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Whining for Jesus: part deux
The truth about the “war” on Christianity

by George A. Ricker

In October 2003 I had an essay called “Whining for Jesus?” printed in Freethought Today, the monthly newspaper published by the Freedom From Religion Foundation (yes, I am a member and have been for years). The essay discussed the constant carping and complaining being heard from some segments of the Christian community about how they are under attack in modern society. In the almost four years since publication of that essay, the whining has increased in frequency and volume. We are told a war is being waged on all things Christian in today’s America.

But if you look behind the caterwauling and examine the cause of the complaints, it becomes evident the only real war being waged is on the common sense of the citizens of this nation. A recent article in The Florida Times-Union offers some instructive examples. In “Christians vs. atheists: Whose side are you on?,” reporter Jeff Brumley notes that both atheists and Christians have claimed an increase in tension.

On the atheist side of things, there has been an unprecedented run of books by authors like Richard Dawkins (The God Delusion), Sam Harris (The End of Faith and Letter to a Christian Nation), Daniel Dennett (Breaking the Spell), Christopher Hitchens (God is not Great), and others (including my own Godless in America) in which atheism is defended and the core concepts of religions have been examined (or attacked, depending upon one’s perspective). Since many of the authors live in the United States and all of the books have been widely circulated here, it’s to be expected that Christians would counterattack, and they have with a vengeance. In many ways atheists have gone from being a quietly despised minority to being a publicly vilified minority. Not all Christians have reacted that way, it should be noted, but many have.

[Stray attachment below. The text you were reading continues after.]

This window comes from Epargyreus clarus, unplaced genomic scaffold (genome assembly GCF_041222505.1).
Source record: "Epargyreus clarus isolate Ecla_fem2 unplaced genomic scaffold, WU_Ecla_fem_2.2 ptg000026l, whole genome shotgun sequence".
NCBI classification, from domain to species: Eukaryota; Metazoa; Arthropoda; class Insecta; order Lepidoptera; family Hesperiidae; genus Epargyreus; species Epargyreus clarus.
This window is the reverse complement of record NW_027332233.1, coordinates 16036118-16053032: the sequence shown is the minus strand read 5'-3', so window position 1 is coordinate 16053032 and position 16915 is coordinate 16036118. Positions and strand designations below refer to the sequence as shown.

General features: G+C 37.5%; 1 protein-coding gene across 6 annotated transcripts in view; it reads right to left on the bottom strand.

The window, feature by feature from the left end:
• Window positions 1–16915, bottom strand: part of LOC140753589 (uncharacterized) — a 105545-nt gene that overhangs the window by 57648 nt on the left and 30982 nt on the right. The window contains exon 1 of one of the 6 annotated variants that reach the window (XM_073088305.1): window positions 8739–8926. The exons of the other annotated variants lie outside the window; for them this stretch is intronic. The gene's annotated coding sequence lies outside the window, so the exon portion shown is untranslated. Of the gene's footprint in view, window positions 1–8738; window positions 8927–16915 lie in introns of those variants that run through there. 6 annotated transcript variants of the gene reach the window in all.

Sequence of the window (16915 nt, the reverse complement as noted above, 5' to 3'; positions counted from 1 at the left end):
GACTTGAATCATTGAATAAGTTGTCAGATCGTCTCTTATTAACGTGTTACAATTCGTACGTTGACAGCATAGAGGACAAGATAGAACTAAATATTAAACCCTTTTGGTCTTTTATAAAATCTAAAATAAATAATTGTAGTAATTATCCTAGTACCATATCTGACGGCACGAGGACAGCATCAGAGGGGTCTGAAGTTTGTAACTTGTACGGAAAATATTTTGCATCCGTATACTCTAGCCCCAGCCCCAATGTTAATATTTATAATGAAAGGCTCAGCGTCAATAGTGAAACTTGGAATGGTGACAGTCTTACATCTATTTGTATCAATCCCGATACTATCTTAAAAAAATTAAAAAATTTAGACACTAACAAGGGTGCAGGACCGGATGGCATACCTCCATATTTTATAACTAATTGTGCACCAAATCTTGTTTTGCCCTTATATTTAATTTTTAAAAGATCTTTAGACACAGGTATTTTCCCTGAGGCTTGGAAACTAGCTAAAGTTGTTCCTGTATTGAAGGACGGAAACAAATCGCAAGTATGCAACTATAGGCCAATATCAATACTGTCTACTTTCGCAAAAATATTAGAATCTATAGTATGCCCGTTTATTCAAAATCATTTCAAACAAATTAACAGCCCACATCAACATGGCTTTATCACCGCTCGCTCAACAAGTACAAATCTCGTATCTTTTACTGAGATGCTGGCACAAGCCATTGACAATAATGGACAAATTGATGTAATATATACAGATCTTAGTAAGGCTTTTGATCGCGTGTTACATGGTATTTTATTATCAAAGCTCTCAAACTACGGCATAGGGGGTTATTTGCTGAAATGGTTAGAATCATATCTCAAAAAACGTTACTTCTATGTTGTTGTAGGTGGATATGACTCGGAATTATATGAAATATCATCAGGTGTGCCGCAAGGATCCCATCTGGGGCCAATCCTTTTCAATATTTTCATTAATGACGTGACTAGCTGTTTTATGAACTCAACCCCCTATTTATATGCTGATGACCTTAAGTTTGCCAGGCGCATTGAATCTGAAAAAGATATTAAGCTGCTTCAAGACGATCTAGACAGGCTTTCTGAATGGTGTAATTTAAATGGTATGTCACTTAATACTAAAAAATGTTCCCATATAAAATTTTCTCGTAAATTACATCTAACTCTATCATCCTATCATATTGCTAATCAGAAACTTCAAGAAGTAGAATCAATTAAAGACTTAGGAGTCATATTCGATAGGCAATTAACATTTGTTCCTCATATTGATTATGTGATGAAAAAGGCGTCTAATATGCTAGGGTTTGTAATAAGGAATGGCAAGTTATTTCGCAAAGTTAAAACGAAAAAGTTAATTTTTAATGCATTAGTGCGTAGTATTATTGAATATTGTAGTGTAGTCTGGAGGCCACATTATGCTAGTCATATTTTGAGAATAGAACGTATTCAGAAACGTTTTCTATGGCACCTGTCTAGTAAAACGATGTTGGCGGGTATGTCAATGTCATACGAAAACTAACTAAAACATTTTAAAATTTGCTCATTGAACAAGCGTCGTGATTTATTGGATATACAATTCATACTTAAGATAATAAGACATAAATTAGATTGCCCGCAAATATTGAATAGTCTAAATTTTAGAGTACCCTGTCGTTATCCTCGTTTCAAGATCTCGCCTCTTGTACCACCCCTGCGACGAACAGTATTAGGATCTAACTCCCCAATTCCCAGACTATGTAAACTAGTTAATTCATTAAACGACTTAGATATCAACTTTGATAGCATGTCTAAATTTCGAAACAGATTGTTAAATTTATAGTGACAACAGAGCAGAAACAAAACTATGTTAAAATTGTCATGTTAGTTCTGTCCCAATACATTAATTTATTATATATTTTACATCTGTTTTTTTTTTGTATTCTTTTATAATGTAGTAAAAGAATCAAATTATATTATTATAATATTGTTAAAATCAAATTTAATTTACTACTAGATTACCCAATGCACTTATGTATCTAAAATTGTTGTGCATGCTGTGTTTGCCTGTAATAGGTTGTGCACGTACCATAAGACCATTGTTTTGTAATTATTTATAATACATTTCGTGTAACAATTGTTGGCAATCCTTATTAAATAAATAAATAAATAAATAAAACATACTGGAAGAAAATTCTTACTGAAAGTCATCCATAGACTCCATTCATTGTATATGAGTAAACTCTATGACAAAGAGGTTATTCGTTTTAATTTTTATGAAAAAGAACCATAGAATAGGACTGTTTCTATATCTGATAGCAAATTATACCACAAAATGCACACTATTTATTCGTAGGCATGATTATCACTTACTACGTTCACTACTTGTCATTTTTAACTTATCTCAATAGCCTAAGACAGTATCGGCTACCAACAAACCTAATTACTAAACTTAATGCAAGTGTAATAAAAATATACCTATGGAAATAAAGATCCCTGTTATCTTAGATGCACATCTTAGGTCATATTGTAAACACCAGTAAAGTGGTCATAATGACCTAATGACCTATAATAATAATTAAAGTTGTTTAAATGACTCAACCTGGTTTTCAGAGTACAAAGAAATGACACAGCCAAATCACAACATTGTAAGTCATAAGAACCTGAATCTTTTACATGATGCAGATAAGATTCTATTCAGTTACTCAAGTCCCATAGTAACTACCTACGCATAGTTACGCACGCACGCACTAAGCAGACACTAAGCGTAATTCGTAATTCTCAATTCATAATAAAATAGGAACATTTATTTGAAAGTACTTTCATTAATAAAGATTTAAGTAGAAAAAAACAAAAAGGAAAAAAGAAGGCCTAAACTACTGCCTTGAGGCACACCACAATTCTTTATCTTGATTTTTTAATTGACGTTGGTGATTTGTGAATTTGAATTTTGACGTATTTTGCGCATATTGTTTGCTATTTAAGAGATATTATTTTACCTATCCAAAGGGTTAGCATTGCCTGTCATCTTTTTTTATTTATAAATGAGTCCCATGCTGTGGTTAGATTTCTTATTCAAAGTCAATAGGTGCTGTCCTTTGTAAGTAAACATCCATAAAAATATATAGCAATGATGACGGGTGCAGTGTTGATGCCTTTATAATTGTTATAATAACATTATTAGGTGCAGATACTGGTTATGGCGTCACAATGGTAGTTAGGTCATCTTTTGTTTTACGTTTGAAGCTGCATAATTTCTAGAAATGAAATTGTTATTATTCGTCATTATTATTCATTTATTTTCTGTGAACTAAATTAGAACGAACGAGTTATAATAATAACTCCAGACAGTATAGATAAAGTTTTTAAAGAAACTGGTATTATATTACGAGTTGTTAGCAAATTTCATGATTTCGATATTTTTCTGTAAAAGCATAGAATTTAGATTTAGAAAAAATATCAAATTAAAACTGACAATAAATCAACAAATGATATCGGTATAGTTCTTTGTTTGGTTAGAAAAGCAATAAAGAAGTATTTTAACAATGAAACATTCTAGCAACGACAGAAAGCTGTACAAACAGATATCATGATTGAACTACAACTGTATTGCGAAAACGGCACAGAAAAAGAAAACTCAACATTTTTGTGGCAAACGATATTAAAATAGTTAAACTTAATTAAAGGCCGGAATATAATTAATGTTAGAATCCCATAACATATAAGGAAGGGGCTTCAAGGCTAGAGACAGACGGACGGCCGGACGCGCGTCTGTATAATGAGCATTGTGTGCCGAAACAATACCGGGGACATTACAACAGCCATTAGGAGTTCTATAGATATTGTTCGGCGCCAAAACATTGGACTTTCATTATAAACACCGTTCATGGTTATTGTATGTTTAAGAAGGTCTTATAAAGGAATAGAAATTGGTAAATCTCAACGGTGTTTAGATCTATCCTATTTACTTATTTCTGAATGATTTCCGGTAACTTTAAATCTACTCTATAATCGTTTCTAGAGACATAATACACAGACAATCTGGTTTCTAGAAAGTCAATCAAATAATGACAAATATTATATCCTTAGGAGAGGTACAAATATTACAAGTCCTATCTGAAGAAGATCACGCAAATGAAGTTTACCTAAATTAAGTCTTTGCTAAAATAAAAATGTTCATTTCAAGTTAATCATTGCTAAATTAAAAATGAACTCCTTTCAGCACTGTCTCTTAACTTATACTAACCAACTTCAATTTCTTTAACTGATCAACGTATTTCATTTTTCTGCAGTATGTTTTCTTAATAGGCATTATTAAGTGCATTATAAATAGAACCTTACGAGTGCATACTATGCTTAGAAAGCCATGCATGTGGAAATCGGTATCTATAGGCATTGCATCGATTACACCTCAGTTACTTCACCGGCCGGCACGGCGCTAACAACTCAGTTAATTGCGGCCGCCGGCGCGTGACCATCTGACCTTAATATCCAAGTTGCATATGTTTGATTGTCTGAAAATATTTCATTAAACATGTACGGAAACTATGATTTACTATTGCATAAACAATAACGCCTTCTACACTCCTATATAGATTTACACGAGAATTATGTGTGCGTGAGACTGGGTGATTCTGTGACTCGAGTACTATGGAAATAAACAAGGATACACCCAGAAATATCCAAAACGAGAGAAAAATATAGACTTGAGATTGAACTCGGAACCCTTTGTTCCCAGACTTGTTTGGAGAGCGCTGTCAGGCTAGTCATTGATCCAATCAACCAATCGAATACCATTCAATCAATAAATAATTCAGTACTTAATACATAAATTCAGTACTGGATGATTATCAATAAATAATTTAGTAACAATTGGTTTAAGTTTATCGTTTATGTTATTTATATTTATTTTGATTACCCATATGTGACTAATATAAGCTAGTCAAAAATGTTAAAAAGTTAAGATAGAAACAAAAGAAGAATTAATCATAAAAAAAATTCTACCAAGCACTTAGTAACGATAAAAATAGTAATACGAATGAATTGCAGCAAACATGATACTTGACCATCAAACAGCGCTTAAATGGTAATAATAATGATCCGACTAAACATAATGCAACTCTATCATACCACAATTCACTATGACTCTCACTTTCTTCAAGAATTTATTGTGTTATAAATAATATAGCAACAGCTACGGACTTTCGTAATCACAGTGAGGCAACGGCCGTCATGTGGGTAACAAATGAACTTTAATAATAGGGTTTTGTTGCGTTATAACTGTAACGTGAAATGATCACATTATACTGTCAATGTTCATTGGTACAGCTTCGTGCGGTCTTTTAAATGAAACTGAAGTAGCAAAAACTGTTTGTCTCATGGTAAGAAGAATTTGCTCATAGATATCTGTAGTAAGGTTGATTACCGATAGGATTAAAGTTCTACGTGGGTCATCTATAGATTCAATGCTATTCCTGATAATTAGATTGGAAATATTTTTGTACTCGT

But if public hostility against atheists seems to be on the rise, it’s also true that atheism is being discussed, analyzed, and dissected as never before. These days it’s easier for an atheist book to find a publisher and an audience. The mass media is talking about atheism with more frequency, and if the quality of the discourse is not all we would hope for, there is something like an educational process at work as some in the media learn what atheism actually is, as opposed to the parody so often offered from pulpits and the Christian Right. As more and more atheists are willing to speak out about their nonbelief, the hysteria among religionists, especially fundamentalists, appears to escalate.

Hence, there is the claim of a so-called war on Christianity or on religion in general. Those who go public with their atheism are now labeled as evangelists. Once upon a time we were called “militant atheists.” Now we are called “atheist evangelists.” Since evangelism is specifically about preaching or teaching the gospels, the description seems inappropriate. If one simply considers an evangelist as one who spreads the good news about something, then I guess the label fits. Of course, it’s clear that those who use the term don’t intend it to be a compliment, which is interesting in itself.